I would agree that's sort of Descartes' variation on the Onto-Arg. Puddleglum may have an idea of a perfect Being. So did Hassan i Sabbah. So did Al Caponay. Or Der Fuhrer.

That one can conceive of something like spiritual perfection does not mean that something supernatural caused that conception; nor does it show anything definite about the concept itself....

And why doesn't a Perfect Being make more of an effort to manifest Himself, instead of being limited to mystics, preachers, and a few theologians?

kbrowne said...

I have never understood why Lewis said Puddleglum was offering the ontological argument. He must know what he intended, of course, but it makes no sense to me. Surely the ontological argument is intended to establish the existence of God (or a perfect being). Puddleglum does not seem to be talking about existence at all. Of course, reading the passage in the context of the story, I think he was recovering from the spell at that point and he did believe in the existence of the overland. But that is not what he says. He says that truth does not come into it. He will live as though it were true even if it is not. In the same way someone might say that they behave as though all humans are essentially good even though the evidence is against it because it is better to live that way.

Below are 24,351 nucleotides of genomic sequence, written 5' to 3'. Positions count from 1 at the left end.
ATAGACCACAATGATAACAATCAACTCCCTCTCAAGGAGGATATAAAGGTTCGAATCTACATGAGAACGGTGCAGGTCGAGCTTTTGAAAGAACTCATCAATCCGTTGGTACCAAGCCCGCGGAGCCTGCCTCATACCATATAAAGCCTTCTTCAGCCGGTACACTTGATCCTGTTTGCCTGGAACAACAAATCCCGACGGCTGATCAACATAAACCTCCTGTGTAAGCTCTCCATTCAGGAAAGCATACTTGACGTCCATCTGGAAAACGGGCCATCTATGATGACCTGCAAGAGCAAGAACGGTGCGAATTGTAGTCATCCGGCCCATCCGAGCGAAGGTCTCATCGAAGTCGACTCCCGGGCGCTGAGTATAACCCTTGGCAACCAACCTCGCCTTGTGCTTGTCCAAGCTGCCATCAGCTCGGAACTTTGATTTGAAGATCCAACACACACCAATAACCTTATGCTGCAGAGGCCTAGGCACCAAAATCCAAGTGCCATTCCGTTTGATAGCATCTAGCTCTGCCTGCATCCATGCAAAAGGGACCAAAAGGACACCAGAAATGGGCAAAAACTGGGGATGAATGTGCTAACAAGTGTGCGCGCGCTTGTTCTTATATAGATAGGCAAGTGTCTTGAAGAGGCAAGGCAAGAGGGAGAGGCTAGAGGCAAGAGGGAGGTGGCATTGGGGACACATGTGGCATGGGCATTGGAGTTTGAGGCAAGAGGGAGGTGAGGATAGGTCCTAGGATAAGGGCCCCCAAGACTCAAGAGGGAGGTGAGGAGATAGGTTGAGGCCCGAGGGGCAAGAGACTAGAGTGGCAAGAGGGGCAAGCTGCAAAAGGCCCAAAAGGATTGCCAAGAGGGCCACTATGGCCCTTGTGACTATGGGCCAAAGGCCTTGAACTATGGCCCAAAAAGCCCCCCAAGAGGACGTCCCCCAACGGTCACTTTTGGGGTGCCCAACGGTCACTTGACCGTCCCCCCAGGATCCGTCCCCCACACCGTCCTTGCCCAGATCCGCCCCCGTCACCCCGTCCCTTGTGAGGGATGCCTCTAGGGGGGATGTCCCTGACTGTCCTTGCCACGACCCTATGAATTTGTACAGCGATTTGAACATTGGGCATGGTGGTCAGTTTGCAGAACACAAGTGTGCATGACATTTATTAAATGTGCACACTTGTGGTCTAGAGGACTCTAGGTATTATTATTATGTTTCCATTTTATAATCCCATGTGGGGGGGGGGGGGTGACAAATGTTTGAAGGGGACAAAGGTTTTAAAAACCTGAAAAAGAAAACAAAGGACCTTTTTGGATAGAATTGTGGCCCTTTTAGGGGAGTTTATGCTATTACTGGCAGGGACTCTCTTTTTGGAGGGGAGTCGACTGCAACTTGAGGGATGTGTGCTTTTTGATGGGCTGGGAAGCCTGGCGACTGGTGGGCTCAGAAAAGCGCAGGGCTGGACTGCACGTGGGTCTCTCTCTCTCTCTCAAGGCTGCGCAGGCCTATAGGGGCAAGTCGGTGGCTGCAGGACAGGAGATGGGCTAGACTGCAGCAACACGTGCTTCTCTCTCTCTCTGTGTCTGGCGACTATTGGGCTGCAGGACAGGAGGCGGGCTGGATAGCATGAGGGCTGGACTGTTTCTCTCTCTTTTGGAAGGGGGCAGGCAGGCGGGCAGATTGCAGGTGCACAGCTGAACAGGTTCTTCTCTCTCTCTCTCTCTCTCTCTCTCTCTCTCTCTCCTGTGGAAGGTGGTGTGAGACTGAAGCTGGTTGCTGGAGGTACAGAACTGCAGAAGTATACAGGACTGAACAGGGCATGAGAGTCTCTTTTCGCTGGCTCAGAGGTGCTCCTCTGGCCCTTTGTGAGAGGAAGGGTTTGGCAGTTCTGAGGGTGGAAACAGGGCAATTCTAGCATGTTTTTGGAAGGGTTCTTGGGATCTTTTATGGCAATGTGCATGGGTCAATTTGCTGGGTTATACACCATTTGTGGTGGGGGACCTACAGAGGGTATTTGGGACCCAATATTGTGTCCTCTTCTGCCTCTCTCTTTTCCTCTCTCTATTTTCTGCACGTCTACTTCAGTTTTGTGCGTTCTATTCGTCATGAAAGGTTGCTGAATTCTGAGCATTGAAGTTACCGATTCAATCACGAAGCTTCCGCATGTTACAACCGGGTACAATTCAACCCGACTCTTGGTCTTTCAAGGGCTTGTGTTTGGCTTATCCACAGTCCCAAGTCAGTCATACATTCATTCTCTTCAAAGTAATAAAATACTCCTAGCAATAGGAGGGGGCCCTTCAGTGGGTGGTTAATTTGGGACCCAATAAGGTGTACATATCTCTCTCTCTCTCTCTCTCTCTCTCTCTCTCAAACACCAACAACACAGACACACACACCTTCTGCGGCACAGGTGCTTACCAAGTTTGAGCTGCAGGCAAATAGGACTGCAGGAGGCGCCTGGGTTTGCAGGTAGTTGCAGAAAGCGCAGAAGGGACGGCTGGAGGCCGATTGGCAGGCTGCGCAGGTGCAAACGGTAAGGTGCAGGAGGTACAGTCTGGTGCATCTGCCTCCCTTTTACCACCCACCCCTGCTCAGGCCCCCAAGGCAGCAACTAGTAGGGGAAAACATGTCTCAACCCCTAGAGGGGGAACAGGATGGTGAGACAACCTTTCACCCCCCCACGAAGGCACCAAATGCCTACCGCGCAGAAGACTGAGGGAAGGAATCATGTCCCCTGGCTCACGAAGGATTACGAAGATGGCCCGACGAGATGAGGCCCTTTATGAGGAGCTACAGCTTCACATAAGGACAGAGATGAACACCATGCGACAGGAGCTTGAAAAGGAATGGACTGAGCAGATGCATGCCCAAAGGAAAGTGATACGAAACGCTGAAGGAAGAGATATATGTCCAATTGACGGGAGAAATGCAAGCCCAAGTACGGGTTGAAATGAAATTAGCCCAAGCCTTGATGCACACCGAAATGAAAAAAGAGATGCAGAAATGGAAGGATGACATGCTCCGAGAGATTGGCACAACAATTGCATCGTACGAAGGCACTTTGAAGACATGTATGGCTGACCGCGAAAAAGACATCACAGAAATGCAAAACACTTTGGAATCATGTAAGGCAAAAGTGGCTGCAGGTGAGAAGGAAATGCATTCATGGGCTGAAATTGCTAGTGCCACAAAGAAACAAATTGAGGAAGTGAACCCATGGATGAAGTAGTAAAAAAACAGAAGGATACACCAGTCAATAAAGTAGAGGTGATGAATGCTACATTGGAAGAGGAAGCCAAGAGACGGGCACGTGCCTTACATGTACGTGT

Unknown said...

I think some of the confusion is in the insisting one follow the ontological argument to its conclusion. If we attempt to approach this as rational philosophers, we will completely miss every ounce of meaning.

It seems that here, Lewis is stepping outside of the purely "rational" conclusion (The ontological argument has never really made any sense to me aside from a launching point for other things) and adding a final piece.

So using Steve's 4-point explanation as a base, it would go something like this: